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How to improve your website’s conversion rate

Last updated

10 February 2024

Author

Dovetail Editorial Team

If you track the conversion rate on your website (and you should), this metric is probably amongst those you examine most.

The conversion rate calculates the percentage of website visitors who take a desired action, such as making a purchase, contacting you, or requesting more information. A low conversion rate indicates your website isn’t doing its job effectively. You’ll need to work out what’s preventing website visitors from taking that desired next step so that you can unleash the website’s full potential.

The good news is that you can often boost your conversion rate without spending much money. It often takes a little time and experimentation and a whole lot of data analysis. With some tweaks and careful consideration, you could bring in more new potential customers than ever.

Learn more about why your website’s conversion rate matters and discover 15 ways to boost it.

Why do conversion rates matter?

Your website’s conversion rate is a key metric that measures its overall effectiveness.

Your website acts as the first impression of your company online. It’s a 24/7 salesperson telling potential customers about your products and services and encouraging them to take the next steps. If that’s not happening, your online presence is being wasted. Even a million website visitors are worthless if they don’t become paying customers. All you are doing is losing potential revenue and a lot of marketing return on investment (ROI).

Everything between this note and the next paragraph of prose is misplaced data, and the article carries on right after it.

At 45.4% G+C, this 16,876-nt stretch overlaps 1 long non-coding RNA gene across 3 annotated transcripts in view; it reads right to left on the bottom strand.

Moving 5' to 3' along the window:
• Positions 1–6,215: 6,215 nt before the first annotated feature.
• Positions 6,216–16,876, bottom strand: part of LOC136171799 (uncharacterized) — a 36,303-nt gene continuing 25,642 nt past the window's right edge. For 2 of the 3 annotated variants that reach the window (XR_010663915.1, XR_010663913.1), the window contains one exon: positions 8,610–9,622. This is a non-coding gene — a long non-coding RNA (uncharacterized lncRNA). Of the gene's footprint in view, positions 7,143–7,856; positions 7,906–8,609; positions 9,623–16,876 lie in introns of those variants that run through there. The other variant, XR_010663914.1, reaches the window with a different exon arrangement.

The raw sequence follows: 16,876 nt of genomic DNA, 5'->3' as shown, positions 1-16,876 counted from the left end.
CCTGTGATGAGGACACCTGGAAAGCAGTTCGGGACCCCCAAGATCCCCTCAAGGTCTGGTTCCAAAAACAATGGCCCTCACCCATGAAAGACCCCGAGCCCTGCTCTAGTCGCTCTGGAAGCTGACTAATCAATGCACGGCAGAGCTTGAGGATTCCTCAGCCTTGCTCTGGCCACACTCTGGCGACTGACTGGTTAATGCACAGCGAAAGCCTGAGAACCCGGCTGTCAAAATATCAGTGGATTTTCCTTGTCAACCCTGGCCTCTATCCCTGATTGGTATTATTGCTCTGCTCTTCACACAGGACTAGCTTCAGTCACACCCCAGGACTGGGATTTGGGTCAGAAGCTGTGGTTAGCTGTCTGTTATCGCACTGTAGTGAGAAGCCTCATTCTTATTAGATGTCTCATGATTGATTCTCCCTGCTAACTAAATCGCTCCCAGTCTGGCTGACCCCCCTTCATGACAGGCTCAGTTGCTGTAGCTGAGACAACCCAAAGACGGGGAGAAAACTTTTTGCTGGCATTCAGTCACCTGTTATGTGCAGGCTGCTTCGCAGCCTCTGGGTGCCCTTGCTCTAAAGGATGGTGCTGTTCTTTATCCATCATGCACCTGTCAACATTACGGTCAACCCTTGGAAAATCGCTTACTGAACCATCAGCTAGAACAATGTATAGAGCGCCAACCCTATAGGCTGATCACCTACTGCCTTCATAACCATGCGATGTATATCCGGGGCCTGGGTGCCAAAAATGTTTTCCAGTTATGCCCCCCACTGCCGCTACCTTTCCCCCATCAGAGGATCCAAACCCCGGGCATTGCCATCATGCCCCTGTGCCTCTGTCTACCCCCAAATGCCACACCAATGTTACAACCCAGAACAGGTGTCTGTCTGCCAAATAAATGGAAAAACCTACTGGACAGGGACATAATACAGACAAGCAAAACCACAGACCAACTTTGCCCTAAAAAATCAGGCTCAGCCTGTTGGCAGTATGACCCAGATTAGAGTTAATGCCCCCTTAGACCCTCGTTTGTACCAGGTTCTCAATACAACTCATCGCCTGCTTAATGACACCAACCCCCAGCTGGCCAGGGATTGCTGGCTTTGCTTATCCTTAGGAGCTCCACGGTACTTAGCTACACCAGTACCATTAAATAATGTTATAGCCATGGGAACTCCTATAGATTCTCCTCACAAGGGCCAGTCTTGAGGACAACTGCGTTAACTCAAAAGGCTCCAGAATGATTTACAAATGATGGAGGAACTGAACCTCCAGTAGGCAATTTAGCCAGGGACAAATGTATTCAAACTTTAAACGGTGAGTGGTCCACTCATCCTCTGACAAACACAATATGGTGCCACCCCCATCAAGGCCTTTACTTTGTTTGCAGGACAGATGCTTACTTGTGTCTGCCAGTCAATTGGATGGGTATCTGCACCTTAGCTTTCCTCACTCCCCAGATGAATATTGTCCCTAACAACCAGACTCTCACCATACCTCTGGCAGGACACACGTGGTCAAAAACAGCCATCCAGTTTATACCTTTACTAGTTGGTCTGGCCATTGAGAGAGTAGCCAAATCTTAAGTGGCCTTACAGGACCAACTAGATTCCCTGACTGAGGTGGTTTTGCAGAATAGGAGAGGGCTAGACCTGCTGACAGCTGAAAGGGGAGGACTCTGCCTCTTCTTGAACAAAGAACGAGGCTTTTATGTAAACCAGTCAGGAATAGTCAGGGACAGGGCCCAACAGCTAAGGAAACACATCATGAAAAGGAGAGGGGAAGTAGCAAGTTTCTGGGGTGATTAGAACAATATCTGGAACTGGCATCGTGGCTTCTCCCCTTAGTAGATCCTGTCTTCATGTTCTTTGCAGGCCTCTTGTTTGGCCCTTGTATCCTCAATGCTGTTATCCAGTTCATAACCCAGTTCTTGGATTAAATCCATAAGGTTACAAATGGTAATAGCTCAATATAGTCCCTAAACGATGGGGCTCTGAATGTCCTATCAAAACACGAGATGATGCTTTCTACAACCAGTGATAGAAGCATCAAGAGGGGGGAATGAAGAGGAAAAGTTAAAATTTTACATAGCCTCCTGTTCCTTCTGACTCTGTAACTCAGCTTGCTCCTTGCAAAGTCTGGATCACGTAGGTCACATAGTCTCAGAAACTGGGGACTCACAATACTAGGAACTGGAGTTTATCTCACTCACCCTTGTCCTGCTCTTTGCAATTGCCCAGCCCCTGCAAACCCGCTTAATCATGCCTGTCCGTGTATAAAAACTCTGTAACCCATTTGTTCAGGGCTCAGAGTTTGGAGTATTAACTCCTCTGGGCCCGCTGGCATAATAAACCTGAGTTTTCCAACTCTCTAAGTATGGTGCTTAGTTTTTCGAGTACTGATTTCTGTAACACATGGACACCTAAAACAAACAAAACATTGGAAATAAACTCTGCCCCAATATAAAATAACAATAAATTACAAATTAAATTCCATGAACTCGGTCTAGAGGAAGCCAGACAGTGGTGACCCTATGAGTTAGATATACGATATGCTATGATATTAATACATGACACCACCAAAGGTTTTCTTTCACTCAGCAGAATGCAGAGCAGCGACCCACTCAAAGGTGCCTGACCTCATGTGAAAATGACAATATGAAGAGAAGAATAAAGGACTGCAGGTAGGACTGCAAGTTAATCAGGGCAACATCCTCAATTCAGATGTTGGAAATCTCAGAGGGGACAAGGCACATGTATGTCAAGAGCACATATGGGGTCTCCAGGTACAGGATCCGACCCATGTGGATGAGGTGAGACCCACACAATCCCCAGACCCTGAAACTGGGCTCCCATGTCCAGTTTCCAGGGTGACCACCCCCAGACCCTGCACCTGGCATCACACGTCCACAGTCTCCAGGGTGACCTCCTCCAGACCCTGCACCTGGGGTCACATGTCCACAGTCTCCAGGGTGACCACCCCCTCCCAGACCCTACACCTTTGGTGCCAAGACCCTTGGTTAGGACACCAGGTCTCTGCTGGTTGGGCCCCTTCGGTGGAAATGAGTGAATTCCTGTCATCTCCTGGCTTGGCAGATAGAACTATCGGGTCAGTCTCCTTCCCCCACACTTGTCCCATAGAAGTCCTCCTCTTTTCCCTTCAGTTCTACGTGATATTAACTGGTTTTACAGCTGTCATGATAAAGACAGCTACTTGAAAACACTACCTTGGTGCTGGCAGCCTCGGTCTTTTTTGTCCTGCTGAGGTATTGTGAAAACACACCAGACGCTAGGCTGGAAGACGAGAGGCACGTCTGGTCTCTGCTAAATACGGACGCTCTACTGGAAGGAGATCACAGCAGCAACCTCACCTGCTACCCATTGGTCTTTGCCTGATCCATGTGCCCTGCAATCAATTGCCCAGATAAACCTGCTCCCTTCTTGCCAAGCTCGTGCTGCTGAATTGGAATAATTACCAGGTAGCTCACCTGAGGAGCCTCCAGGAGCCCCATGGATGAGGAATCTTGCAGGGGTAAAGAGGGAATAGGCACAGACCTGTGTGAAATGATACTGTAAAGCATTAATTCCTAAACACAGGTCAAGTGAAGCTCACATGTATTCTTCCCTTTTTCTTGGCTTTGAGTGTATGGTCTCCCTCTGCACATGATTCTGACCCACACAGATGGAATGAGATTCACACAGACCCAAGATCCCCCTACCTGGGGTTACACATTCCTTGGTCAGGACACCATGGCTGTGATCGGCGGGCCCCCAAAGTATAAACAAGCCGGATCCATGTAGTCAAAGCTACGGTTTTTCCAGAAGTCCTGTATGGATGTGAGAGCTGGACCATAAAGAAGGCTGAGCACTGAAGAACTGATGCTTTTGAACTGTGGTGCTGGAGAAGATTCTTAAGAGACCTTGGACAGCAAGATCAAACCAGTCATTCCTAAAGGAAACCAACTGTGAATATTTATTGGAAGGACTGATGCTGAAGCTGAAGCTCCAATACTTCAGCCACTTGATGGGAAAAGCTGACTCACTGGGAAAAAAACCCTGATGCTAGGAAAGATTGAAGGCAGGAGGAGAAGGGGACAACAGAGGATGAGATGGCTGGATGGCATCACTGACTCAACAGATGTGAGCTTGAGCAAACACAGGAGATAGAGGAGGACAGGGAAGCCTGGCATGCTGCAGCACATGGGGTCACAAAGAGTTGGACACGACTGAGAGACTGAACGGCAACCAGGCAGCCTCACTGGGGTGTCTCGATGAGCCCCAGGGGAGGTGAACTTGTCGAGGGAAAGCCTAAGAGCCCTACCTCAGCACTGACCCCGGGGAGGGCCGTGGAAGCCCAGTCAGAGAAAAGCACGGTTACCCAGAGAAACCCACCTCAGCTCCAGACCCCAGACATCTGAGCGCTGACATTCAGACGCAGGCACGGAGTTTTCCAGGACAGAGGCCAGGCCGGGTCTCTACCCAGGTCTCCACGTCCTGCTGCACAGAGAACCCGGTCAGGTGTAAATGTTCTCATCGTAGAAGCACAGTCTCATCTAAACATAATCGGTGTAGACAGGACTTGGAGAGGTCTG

When you carefully analyze your website’s conversion rate, you can gain insight into improving your site, attracting more customers, and, ultimately, boosting your bottom line.

What is a realistic conversion rate?

Realistically, your conversion rate should be 2–5%. Anything below that indicates your website is underperforming. You’ll want to carefully analyze why that is.

Look at how customers interact with your site and take steps to make converting easier, such as shortening forms, offering incentives, or even just updating your contact information.